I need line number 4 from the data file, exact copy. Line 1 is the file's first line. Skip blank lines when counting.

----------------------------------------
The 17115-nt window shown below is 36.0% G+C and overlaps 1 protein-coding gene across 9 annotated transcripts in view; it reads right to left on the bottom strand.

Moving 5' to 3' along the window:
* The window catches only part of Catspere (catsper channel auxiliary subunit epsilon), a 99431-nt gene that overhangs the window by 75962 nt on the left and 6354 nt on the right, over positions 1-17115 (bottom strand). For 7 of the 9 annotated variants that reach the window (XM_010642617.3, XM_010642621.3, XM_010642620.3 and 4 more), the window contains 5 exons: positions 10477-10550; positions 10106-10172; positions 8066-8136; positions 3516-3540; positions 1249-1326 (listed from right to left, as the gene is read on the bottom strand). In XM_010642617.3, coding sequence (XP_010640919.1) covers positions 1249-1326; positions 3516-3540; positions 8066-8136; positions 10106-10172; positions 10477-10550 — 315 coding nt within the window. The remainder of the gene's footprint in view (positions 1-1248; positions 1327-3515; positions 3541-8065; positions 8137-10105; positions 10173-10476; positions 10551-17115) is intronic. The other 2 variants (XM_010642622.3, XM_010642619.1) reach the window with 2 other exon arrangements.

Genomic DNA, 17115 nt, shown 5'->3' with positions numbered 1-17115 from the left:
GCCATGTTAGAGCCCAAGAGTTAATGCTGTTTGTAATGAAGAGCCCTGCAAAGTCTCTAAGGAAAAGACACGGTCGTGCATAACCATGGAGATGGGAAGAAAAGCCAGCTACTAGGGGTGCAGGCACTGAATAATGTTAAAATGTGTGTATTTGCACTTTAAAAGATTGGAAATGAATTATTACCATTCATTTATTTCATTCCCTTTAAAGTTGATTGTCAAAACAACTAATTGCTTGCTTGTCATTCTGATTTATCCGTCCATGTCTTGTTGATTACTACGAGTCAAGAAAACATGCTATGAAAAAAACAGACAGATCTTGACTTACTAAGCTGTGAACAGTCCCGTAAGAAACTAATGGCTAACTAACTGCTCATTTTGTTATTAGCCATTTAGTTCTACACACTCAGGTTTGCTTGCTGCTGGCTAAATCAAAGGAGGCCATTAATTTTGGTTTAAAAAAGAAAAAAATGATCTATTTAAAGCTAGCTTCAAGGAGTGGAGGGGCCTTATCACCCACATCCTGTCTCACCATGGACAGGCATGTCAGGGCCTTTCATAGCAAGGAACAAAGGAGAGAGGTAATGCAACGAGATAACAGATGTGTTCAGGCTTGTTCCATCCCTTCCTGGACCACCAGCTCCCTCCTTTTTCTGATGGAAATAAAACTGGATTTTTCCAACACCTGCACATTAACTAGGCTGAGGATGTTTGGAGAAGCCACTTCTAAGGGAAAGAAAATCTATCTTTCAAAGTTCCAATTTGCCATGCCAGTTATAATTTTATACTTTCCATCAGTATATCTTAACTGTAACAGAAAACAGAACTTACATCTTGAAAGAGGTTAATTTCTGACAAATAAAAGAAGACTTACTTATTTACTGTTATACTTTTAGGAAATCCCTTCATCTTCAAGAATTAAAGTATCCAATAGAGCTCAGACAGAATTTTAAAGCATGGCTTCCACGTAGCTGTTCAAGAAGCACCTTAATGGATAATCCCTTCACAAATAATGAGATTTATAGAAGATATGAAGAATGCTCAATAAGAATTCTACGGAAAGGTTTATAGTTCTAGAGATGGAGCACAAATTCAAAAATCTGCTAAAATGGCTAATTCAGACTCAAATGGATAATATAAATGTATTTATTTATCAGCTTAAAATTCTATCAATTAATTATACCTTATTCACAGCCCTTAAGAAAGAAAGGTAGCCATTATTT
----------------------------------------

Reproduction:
Genomic DNA, 17115 nt, shown 5'->3' with positions numbered 1-17115 from the left: